Real Estate Investing

6 Key Responsibilities of a Landlord: How to Rent Your Home Like A Pro

Written By Belong

Last Updated Feb 1, 2021

Picture of a kitchen in a rental home that a landlord is responsible for when leasing

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Is there anything more grown up than owning real estate? There sure is — it’s the double responsibility of owning a home that someone else will live in. Suddenly you’ve got the obligation of being a property owner, as well as a legal responsibility with its own set of requirements. But becoming a landlord doesn’t need to be a daunting experience. We’re here to show you how, with this simple guide that details your responsibilities and common landlord obligations (that you won’t need a legal degree to understand). 

Providing a safe and habitable home for others to enjoy        

Your basic responsibility as a landlord is to provide a safe and habitable space for someone to enjoy as their home. This is known as a “warranty of habitability” that applies to all leasing on a residential property. This legal standard makes perfect sense and is eminently fair: if you couldn’t live in your rental property, no one else should have to either. Of course, there are specifics and even legal requirements that make up this warranty, so let’s dive into them now. 

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Landlord responsibility #1: A home that is sound and secure

It’s common sense that any property you want people to live in must be structurally sound and capable of providing basic shelter. But beyond that, it’s also your responsibility to ensure that the building complies with all state and local building codes. 

Before listing your home on the rental market, you need to ensure that everything is in good working order. When we work with homeowners, the first thing we do is prepare their homes for future residents — which includes having our own professionals come in to complete any property maintenance and repairs so you don’t have to worry about nasty surprises for your new tenant.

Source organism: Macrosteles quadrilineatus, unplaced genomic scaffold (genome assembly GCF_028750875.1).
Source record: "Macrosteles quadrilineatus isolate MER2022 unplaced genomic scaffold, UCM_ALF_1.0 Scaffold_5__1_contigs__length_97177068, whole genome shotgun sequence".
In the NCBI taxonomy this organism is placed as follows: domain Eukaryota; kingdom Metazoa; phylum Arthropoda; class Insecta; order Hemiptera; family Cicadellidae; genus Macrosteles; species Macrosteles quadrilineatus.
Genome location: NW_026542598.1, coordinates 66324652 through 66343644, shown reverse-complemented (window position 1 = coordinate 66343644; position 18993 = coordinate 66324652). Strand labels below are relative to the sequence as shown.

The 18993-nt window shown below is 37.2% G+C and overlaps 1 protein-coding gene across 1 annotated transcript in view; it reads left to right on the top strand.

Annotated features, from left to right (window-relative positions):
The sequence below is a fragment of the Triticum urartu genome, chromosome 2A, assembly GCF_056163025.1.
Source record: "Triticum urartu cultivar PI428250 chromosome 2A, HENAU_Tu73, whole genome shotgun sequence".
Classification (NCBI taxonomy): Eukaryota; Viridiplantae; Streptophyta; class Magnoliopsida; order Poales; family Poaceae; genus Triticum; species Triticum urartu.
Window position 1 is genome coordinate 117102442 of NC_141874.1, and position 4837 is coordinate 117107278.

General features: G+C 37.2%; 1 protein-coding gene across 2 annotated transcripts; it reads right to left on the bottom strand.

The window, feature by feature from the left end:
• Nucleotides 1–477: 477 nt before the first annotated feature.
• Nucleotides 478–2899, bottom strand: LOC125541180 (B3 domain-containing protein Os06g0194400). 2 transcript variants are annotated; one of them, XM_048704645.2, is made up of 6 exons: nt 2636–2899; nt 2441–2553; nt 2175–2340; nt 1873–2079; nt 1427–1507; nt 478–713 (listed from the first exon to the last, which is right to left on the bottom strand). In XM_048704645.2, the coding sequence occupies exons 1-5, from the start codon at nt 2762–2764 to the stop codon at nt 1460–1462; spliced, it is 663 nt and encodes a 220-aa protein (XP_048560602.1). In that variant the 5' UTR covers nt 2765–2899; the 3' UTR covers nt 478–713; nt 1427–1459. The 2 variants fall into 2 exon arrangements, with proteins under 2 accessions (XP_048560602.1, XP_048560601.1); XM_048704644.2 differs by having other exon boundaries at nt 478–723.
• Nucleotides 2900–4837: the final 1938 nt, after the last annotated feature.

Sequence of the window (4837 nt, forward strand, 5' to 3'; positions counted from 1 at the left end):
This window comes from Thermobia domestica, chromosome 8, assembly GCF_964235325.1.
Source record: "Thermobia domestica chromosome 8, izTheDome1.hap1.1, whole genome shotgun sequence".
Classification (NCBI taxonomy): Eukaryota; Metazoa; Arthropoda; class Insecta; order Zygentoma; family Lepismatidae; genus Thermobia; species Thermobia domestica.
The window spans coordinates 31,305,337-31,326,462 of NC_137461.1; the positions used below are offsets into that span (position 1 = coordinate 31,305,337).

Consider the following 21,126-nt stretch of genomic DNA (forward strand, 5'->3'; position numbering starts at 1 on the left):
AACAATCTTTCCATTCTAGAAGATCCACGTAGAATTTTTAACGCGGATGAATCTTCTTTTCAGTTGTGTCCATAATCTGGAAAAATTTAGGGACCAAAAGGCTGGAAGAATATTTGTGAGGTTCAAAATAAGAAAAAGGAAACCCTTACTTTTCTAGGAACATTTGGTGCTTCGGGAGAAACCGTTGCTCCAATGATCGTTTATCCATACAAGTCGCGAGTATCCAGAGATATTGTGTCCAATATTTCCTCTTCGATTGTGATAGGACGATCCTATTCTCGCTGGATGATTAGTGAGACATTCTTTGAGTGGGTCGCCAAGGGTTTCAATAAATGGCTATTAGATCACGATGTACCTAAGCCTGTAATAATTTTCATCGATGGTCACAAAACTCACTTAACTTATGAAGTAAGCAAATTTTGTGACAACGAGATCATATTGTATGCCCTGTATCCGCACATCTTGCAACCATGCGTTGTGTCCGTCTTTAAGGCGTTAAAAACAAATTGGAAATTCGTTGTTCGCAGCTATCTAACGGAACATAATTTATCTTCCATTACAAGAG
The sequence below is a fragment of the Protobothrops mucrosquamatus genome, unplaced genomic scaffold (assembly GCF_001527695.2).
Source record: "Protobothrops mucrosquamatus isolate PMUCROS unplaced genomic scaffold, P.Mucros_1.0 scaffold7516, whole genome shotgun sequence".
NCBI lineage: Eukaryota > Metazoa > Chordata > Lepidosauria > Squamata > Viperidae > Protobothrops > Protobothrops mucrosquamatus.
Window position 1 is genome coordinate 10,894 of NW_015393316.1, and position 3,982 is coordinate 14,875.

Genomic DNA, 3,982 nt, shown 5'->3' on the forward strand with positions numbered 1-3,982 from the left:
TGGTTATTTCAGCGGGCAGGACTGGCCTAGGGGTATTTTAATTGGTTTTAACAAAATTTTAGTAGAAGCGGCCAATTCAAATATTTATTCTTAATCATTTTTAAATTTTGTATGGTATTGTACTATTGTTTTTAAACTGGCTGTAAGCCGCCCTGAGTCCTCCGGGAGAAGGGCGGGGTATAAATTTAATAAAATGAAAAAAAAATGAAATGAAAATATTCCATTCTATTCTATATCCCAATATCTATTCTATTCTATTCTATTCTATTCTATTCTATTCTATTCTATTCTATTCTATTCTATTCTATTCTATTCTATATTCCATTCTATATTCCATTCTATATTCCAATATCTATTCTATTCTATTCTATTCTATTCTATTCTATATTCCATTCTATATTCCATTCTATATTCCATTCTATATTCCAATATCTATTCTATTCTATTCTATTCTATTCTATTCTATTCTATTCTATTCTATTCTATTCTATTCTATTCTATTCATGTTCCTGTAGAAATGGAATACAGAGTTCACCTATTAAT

Landlord responsibility #2: A home that has access to life’s necessities 

A house should be in good repair, but it also needs to be a livable space. As a landlord, it’s your responsibility to ensure that the home offers:

  • Shelter and protection from the weather with functioning roof, exterior walls, windows and doors
  • A supply of hot water and cold running water
  • Working lights and safe electrical system
  • Access to heat
  • Bins for garbage collection
  • Safe and maintained floors and where applicable, stairways and railing that meet the local building codes, including handicapped access

At Belong, we connect people with houses worthy of love. That’s a high standard, but it’s core to our community. We ask our homeowners not to turn a blind eye to things that you feel like tenants may put up with. If you would fix it in your own residence, fix it in your rental home. 

Landlord responsibility #3: A home that is free of hazards

Your home should do no harm to the people that live there. That means it's your responsibility to ensure that there are no hazards and that safety measures such as smoke detectors are installed and working. 

Some states, including California, also recognize that the presence of toxic mold in a home can lead to severe health problems. As a result, in such jurisdictions, it’s a landlord’s legal responsibility to provide written disclosure if you become aware of mold in a home you are renting out. This applies when there is a significant amount of mold in a home (visible or hidden) that exceeds safe exposure limits and is therefore a threat to health. 

Since it is often difficult to assess the level of mold presence, you might need a contractor who specializes in this work. When a house is listed with Belong, we take on that responsibility. 

Landlord responsibility #4: A home that is pest-free

US Tenant laws stipulate that it’s a landlord’s responsibility to provide a clean premises, free of rubbish and vermin infestation. Different jurisdictions have their own definition of what constitutes vermin, but it’s safe to say that if it’s creepy and crawly — it shouldn’t be in your rental home.